Aeolus improved short-range forecasts, particularly in the tropics and at mid-latitudes.[25] It might even improve hurricane forecasts, especially in the Pacific and Indian Oceans, where reconnaissance aircraft data are unavailable.[26]

Since ECMWF started assimilating Aeolus data in 2020 the satellite became one of the highest impact-per-observation instruments in existence.[19] Aeolus created an economic benefit of €3.5 billion for Europe.[27] Aeolus Mission Manager, Tommaso Parrinello, called Aeolus "one of the most successful missions ever flown by ESA". A follow-up mission, called Aeolus-2, will be launched within a decade after the mission end.[19]

See also


  1. ^ a b "Aeolus Fuelled". ESA. Retrieved 5 August 2018.
  2. ^ a b ADM-Aeolus operations ESA Accessed 12 June 2018
  3. ^ "Aeolus: a historic end to a trailblazing mission". Retrieved 31 July 2023.
  4. ^ Källén, Erland (2008). "Special issue with manuscripts related to ESA's Atmospheric Dynamics Mission/Aeolus". Tellus A: Dynamic Meteorology and Oceanography. 60 (2): 189–190. Bibcode:2008TellA..60..189K. doi:10.1111/j.1600-0870.2007.00296.x.
  5. ^ "ESA's Aeolus wind satellite launched". European Space Agency. Retrieved 28 August 2018.
  6. ^ Thierry Dubois (12 June 2018). "ESA's Aeolus Satellite To Gauge Wind Globally". Aviation Week & Space Technology.
  7. ^ a b "Aeolus: wind monitoring". Airbus Defence and Space. Archived from the original on 24 September 2015. Retrieved 30 May 2015.
  8. ^ "ESA Bulletin 161 (1st quarter 2015)". ESRO / Bulletin CERS/CECLES. ESA. 2015. ISSN 0376-4265. Retrieved 30 May 2015.
  9. ^ a b c d e f g h "ADM-Aeolus (Atmospheric Dynamics Mission)". ESA. 2021. Retrieved 30 October 2021.
  10. ^ Sandip Pal, Andreas Behrendt, Marcus Radlach, Thorsten Schaberl, and Volker Wulfmeyer Eye-Safe Scanning Aerosol Lidar at 355 nm
  11. ^ a b de Selding, Peter B. (22 May 2015). "Cost, Schedule Woes on 2 Lidar Missions Push ESA To Change Contract Procedures". SpaceNews. Retrieved 4 June 2015.
  12. ^ "ADM-Aeolus operations". ESA. 7 December 2012. Retrieved 30 May 2015.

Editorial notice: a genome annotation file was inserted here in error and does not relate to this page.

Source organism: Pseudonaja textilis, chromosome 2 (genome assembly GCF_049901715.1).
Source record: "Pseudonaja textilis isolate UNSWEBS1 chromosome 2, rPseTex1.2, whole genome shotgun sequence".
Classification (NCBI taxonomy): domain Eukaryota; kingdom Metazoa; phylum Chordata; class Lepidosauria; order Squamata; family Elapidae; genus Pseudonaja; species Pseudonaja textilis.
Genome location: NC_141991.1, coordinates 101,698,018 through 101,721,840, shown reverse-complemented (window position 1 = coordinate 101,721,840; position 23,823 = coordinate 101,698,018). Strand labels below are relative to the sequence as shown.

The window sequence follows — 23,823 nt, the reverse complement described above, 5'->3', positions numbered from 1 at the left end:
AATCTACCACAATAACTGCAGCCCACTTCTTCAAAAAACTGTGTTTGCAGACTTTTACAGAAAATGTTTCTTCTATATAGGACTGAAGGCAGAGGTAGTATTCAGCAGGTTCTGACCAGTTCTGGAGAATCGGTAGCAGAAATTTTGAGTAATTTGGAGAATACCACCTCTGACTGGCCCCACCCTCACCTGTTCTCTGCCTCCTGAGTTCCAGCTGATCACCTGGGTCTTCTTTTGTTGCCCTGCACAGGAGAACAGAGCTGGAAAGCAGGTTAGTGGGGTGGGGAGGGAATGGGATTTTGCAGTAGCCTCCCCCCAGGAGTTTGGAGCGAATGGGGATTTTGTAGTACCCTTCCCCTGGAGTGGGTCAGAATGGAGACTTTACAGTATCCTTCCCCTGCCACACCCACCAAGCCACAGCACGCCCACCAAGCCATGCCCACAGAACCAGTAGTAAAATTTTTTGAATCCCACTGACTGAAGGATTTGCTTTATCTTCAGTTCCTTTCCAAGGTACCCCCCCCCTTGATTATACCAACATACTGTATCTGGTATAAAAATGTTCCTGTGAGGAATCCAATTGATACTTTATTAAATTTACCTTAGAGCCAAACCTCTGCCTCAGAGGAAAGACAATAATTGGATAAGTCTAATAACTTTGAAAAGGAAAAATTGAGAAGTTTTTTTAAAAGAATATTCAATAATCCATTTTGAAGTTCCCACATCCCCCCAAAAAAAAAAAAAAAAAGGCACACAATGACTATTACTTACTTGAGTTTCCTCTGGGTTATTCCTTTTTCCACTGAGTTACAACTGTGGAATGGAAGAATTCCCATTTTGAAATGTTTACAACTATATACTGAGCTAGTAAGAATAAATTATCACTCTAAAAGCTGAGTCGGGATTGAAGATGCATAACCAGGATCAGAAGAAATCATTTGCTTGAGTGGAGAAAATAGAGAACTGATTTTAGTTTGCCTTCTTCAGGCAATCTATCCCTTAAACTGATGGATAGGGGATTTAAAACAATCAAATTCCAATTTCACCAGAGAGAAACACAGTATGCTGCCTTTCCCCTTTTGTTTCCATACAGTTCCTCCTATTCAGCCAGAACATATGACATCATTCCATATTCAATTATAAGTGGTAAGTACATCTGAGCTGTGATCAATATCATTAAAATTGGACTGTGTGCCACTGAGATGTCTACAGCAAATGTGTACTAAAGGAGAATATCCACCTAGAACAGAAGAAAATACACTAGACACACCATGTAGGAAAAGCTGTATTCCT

13. ^ "VERTA Programme". ESA. 20 November 2013. Archived from the original on 19 October 2015. Retrieved 30 May 2015.
  14. ^ "Vega to launch ESA's wind mission". ESA. 7 September 2016. Retrieved 7 September 2016.
  15. ^ "Satellite: ADM-Aeolus". World Meteorological Organization. Archived from the original on 20 September 2017. Retrieved 19 September 2017.
  16. ^ Aeolus: Space laser starts chasing the wind Jonathan Amos, BBC News, 6 September 2018
  17. ^ "Second laser boosts Aeolus power". ESA. 23 July 2019. Since it was launched almost a year ago, however, part of the instrument, the laser transmitter, has been slowly losing energy. As a result, ESA decided to switch over to the instrument's second laser – and the mission was back on top form.
  18. ^ Backup Laser to Revive Aeolus Wind-Sensing Satellite Jeff Hecht, IEEE Spectrum, 2019-06-27
  19. ^ a b c d "Trailblazing Aeolus mission winding down". Retrieved 18 April 2023.
  20. ^ "Drones join the campaign to validate Aeolus data - Earth Online". Retrieved 18 April 2023.
  21. ^ "Aeolus' fiery demise to set standard for safe reentry". Retrieved 29 July 2023.
  22. ^ "Aeolus: a historic end to a trailblazing mission". Retrieved 29 July 2023.
  23. ^ Grey, Charles (30 July 2023). "Aeolus Wind Mission: A Successful Reentry into Earth's Atmosphere". AIR SPACE News. Retrieved 30 July 2023.
  24. ^ "COVID-19: Aeolus and weather forecasts". Retrieved 15 May 2022.
  25. ^ "Aeolus improves wind measurements". Retrieved 18 April 2023.
  26. ^ "ESA's wind mission could help to forecast tropical storms - Earth Online". Retrieved 18 April 2023.
  27. ^ "Putting a value on ESA's Aeolus wind mission". Retrieved 18 April 2023.